Faced with iron sales slump, gov't postpones export tax.
Faced with plunging iron ore exports due to heavy competition, Iran has decided to put off the export tax it had originally planned to impose starting next month.
A 31 percent fall in iron ore prices this year, stoked by increased shipments from major suppliers Australia and Brazil, has led to a six-fold jump in stockpiles at Iranian ports as exporters held off sales, leading to the closure of around half the private mines at one stage.
"The government has agreed to postpone the tax to the beginning of next [Persian] year because right now the market is too low and they're afraid to lose the market when they apply this duty," an industry source told Reuters.
The plan was to impose a 10 percent export tax this year and gradually increase it to 20 percent, said the source, who owns one of the iron ore mines in Iran that has been temporarily shuttered.
Iran already imposes a 40 percent tax on exports of iron ore concentrates and a 30 percent duty on pellets but none on iron ore itself.
Iron ore is the country's biggest non-oil export.
Nearly all of Iran's iron ore shipments go to China, which bought $2.4 billion worth in 2013, based on Chinese customs data. Iran is the fourth-biggest iron ore exporter to China, the world's top market, although Iranian shipments are well below those of Australia and Brazil.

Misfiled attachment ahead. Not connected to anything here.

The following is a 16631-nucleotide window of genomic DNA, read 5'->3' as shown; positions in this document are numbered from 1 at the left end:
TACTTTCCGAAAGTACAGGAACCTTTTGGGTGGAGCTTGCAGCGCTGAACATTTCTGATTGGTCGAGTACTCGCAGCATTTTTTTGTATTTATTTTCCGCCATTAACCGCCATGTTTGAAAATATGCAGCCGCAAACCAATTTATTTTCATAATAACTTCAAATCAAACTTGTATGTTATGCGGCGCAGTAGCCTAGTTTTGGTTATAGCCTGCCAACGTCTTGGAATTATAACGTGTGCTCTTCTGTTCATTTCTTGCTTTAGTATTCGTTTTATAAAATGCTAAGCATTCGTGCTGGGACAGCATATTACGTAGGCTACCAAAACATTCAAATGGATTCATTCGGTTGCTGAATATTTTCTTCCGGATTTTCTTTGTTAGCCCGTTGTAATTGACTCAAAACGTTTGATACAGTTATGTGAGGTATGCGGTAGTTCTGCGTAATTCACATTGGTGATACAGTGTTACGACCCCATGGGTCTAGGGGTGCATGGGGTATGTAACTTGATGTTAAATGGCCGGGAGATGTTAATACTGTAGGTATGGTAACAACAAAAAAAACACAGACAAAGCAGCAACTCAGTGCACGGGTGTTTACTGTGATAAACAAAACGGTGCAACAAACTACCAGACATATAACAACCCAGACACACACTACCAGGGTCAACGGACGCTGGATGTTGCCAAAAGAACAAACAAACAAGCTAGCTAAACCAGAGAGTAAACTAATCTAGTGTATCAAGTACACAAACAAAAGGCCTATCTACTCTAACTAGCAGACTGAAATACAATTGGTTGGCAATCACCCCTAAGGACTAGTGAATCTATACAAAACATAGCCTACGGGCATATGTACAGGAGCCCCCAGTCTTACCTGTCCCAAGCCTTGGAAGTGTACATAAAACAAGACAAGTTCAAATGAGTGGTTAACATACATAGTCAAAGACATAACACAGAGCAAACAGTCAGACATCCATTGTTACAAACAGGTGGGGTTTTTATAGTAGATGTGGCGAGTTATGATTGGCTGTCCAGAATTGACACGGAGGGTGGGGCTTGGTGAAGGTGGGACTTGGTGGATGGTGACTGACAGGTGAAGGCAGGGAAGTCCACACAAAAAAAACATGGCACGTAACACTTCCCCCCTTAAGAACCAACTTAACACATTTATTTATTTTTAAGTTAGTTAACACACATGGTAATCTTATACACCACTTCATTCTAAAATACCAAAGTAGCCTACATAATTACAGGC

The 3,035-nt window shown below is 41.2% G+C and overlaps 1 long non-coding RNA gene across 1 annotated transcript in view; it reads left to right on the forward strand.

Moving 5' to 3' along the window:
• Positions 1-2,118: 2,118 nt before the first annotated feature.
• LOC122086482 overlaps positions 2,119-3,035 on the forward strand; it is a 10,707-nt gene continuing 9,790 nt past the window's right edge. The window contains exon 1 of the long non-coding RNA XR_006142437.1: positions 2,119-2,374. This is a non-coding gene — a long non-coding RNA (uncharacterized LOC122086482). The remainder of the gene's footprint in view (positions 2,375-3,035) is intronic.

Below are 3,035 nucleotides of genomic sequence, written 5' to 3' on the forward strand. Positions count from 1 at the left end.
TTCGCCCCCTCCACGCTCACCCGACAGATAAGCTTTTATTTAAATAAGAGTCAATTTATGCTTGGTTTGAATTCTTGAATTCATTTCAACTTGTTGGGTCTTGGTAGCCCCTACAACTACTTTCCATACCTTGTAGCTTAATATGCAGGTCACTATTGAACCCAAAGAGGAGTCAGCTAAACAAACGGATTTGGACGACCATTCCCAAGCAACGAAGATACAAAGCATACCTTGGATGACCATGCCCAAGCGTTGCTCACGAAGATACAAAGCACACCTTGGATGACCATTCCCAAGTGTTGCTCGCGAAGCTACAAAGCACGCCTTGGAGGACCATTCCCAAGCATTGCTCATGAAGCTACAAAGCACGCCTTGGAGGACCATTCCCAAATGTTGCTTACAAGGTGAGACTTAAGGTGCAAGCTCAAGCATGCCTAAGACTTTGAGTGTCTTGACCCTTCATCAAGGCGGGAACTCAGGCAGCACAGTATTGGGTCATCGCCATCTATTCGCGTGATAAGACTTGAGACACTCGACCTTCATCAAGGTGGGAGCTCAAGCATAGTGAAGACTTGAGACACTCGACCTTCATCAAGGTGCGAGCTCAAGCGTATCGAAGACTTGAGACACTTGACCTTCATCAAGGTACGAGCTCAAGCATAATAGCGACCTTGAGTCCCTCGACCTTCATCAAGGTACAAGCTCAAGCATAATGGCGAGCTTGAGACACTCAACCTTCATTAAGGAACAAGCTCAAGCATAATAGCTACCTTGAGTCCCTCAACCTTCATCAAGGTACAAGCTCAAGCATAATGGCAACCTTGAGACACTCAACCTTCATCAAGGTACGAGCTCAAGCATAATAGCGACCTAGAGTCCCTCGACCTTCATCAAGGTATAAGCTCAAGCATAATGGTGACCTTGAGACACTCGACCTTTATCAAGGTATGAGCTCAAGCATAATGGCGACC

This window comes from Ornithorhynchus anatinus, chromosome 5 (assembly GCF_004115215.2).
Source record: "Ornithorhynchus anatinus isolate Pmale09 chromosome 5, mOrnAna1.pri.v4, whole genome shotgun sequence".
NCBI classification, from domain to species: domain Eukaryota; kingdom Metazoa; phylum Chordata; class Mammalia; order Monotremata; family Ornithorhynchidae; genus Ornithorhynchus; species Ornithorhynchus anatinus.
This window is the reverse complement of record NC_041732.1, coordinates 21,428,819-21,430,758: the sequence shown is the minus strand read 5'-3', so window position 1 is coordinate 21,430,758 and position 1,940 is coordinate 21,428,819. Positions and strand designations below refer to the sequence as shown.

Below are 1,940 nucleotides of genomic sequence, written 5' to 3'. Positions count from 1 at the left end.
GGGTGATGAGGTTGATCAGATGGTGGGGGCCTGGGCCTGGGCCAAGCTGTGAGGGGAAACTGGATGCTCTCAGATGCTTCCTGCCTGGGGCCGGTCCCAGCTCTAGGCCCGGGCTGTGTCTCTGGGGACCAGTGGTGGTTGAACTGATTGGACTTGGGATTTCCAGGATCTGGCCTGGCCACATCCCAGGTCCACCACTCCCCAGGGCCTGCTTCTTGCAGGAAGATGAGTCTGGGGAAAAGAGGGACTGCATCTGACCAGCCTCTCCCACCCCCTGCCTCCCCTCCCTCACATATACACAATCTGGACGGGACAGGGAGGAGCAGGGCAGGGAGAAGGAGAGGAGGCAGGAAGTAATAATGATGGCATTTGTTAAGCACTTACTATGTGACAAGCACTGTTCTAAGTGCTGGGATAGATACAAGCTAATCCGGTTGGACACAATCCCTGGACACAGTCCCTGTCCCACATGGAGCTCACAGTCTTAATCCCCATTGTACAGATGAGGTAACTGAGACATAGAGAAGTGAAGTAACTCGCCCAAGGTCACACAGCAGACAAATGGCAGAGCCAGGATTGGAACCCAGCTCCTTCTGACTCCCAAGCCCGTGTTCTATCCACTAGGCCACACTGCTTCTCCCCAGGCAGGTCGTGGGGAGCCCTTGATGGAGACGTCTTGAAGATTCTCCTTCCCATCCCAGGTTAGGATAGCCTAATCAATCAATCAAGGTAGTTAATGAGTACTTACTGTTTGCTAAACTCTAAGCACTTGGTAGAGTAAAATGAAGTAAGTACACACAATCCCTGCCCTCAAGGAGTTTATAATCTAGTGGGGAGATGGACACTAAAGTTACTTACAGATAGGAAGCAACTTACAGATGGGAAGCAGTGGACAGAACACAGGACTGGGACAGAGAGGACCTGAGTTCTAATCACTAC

Iron ore prices dropped to $89 a ton in June, the lowest since September 2012, although they have since bounced back and stood at $93 last week.
The recovery has encouraged some of the private mines in Iran to reopen, although total exports in July were only 1.065 million tons, according to the source. That would be well below the 1.2 million tons shipped in June, already the lowest since September 2012.
Given the global supply situation, any sustained recovery in the price looks unlikely in the medium term, Reuters said.
Top mining companies, such as Rio Tinto and Vale, are boosting output, and that tends to edge out smaller players with higher costs such as those in Iran.
DIGGING -- This is the giant open pit iron ore mine at Bafq, which was recently plagued by a series of strikes by the miners.
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|Title Annotation:||Economy: Money and its impact|
|Publication:||Iran Times International (Washington, DC)|
|Date:||Sep 19, 2014|
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